Is there such a thing as a "jack of all trades" when it comes to wine accompaniment? This question has immediate practical significance if you don't want to get involved with wine by the glass in a restaurant and instead want to "drink through" a good bottled wine from the starter to the main course. And indeed, the endeavour is not hopeless. What you need is a rather full-bodied and slightly phenolic white wine that is restrained in its aroma and not overly influenced by wood. Silvaner wines are very versatile: they go well with shellfish, freshwater and saltwater fish, vegetarian dishes, white meat and poultry. They are at least acceptable with red meat and game.
Many rosés also represent a good compromise between red and white wine virtues, but you should definitely reach for the upper league. Some orange wines are also suitable as all-purpose companions - especially if they are not too extreme and provocative. Last but not least, a type of wine that is often forgotten works with almost everything: sherry. From ethereal Manzanilla to equally dry but stronger Fino and nutty, sparse Amontillado, there is everything here to accompany a variety of dishes from fish to beef steak.
Admittedly, spending an entire evening with sherry is not everyone's cup of tea. But you should keep it in mind as a trump card if you are ever unsure about your choice of wine. Incidentally, Amontillado is the dream combination for a dish that is also often portrayed as difficult to combine; it goes exceptionally well with all clear soups, from meat broth to game essence.
Carved in stone
In French cuisine in particular, some combinations are set in stone: chicken in morel cream is accompanied by vin jaune, and old Burgundy is a must with game birds. Turbot on beurre blanc is served with Champagne or white Burgundy - the same wines that are used in the sauce. This last circumstance is one of the reasons why the French canon has been so popular since the times of Marie-Antoine Carême and Auguste Escoffier - two of the most important Master chefs from the early 19th and 20th century - has remained so consistent.
Nothing builds a better bridge between wine and food than concentrated wine in a sauce. But you have to know how to play and abstract. The sommelier of a three-star restaurant, for example, once confided to the writer that he makes dozens of Burgundy sauces for his chef every year. Côtes du Rhône has a place when in search of a Grenache-based red which transports the silky, fine fruity finesse of a Burgundy into the sauce, without bringing that kick of acidity and tannin (unpleasant due to the concentration) that you would get if you were to cook a real Burgundy in the sauce.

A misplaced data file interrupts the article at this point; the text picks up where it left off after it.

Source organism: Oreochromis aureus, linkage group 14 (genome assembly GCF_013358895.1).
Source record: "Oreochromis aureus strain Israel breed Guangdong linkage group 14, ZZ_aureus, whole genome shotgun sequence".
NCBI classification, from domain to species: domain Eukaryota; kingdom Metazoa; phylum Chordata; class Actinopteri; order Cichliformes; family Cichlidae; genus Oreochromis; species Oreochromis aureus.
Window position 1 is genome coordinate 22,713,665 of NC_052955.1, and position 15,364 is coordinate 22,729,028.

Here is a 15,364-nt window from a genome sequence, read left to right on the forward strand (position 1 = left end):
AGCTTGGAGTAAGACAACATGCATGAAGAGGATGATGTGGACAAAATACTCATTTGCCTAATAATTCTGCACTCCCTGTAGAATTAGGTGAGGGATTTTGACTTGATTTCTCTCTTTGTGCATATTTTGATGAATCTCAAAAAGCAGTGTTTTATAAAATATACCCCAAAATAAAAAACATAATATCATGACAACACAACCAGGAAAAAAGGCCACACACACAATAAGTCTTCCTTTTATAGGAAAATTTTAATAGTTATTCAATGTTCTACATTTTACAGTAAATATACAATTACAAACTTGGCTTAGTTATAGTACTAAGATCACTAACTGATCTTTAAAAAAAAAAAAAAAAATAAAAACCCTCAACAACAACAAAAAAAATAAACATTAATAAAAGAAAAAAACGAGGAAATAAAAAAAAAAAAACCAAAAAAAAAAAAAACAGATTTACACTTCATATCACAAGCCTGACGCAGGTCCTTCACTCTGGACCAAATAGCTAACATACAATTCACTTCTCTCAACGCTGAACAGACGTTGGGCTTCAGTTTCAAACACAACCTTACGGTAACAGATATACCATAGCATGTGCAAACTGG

Red wine with cheese, and of course with red meat; these are the most deeply rooted beliefs when it comes to food pairing. For some soft cheeses, the attribution is correct, but the much better rule of thumb is again that of geographical proximity: hard cheeses such as Gruyère or Comté develop their full potential with white wines from the Jura or the Alpine valleys of Switzerland. Munster and Alsace Gewürztraminer are made for each other. Red wines with cheese are a delicate combination: with mature hard cheeses such as Parmesan and Sbrinz, the tannin precipitation described for fish sometimes occurs when paired with tannin-rich reds. Époisses and the appropriately named Ami du Chambertin are often cited as typical sparring partners for red Burgundy, for example; as the fatty aspect of soft cheeses generally dominates over the protein, there is no danger from this side. On the other hand, the strong aromas of the rinds are not suitable for increasing the complexity of the wine. If you want to go for a red wine, you should definitely choose a mature vintage with mild tannins.